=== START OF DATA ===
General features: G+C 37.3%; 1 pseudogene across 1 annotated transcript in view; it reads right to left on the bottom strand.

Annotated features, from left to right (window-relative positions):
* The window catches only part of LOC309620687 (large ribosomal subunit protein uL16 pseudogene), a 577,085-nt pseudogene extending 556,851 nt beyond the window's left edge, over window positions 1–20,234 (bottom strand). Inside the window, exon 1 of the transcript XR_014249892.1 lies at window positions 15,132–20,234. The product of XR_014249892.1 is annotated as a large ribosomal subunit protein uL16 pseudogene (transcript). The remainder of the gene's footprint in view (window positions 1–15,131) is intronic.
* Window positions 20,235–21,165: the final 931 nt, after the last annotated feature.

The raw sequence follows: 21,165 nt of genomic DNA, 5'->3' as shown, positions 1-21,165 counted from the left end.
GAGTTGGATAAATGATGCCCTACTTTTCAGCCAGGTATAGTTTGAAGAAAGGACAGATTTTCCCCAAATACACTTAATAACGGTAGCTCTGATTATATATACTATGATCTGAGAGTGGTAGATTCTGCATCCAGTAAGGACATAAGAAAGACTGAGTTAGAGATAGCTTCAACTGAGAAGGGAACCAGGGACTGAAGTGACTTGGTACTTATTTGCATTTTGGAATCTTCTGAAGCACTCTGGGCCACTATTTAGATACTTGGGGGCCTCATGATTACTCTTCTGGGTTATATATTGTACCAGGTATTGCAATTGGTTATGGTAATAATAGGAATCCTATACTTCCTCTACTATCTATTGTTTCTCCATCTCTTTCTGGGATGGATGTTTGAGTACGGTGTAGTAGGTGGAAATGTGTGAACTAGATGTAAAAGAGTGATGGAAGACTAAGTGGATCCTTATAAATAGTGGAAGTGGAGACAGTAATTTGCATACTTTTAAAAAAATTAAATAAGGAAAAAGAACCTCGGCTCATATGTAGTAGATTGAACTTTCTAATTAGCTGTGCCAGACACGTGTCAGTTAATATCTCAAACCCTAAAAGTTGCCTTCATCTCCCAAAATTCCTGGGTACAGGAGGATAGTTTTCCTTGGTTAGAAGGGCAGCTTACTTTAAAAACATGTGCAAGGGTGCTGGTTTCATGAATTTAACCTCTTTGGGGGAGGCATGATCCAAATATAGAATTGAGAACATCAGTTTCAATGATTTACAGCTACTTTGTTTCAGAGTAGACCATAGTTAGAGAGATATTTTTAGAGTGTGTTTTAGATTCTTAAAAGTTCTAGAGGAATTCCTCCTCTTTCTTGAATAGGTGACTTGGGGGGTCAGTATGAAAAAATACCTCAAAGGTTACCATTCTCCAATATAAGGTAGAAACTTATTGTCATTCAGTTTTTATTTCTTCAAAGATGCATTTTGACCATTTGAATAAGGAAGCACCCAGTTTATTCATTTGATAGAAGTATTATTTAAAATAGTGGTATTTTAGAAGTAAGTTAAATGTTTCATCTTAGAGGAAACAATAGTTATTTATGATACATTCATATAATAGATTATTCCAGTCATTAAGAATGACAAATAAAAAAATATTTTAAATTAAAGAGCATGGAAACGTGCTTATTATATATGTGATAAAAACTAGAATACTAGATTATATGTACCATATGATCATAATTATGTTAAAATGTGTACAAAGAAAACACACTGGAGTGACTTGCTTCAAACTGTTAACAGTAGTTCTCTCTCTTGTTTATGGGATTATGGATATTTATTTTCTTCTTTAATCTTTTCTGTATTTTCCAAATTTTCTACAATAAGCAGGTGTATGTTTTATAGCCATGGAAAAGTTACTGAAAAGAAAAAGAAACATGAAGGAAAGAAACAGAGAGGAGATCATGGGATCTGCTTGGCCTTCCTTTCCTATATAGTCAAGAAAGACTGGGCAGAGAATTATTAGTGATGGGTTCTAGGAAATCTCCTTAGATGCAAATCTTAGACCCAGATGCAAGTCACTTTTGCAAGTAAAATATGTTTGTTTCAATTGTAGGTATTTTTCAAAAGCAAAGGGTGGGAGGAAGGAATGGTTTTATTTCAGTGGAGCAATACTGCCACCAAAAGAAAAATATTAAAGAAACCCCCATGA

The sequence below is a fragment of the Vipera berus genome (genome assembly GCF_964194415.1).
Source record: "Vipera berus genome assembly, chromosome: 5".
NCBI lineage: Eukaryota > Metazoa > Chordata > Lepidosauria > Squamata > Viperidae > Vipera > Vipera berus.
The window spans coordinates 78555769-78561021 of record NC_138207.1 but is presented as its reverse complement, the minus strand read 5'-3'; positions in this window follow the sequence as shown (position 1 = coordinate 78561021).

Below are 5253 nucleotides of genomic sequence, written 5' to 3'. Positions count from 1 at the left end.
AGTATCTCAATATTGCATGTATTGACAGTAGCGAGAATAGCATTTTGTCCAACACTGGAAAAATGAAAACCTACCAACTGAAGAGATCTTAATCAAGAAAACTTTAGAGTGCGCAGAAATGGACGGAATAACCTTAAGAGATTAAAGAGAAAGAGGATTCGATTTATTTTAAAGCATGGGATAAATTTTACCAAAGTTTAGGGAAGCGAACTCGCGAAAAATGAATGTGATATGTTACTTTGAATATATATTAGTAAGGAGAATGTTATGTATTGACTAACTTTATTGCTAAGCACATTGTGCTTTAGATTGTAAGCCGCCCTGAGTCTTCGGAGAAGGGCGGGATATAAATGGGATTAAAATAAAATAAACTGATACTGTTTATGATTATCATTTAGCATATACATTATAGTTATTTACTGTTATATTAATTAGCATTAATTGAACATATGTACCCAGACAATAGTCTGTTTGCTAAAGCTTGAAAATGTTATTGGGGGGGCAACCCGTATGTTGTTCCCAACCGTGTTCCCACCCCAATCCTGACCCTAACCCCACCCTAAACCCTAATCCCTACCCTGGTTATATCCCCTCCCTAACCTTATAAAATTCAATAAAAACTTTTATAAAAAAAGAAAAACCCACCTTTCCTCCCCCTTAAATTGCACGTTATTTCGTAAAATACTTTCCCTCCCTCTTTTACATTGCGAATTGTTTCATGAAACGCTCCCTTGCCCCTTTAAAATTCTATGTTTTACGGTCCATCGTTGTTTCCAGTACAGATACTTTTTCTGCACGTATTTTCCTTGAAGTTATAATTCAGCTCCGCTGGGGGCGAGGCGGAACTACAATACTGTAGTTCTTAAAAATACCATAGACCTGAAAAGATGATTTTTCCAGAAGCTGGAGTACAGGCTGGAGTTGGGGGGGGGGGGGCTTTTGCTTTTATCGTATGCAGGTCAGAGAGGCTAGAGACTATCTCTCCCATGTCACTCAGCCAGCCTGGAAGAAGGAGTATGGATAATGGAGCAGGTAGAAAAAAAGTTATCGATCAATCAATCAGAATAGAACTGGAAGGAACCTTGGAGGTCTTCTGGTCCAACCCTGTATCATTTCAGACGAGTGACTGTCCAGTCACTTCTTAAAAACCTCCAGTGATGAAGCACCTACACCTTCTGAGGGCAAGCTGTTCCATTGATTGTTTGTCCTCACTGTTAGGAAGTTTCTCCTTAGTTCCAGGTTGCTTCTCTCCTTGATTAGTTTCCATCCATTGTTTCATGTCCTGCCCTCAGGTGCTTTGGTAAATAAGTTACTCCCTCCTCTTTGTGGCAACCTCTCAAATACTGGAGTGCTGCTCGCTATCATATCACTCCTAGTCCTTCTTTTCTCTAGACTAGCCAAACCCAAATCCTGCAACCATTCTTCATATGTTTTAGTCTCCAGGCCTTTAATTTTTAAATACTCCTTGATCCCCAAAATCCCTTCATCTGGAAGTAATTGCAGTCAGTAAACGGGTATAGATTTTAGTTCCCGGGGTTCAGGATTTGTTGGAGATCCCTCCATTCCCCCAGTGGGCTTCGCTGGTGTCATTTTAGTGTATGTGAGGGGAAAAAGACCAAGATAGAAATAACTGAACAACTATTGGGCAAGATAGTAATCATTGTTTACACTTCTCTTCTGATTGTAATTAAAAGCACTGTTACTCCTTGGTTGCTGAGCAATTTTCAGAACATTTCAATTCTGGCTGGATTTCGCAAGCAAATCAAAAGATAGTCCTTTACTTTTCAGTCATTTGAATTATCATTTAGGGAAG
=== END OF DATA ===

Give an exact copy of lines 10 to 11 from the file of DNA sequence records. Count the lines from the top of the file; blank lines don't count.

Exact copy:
The window spans coordinates 78555769-78561021 of record NC_138207.1 but is presented as its reverse complement, the minus strand read 5'-3'; positions in this window follow the sequence as shown (position 1 = coordinate 78561021).

Below are 5253 nucleotides of genomic sequence, written 5' to 3'. Positions count from 1 at the left end.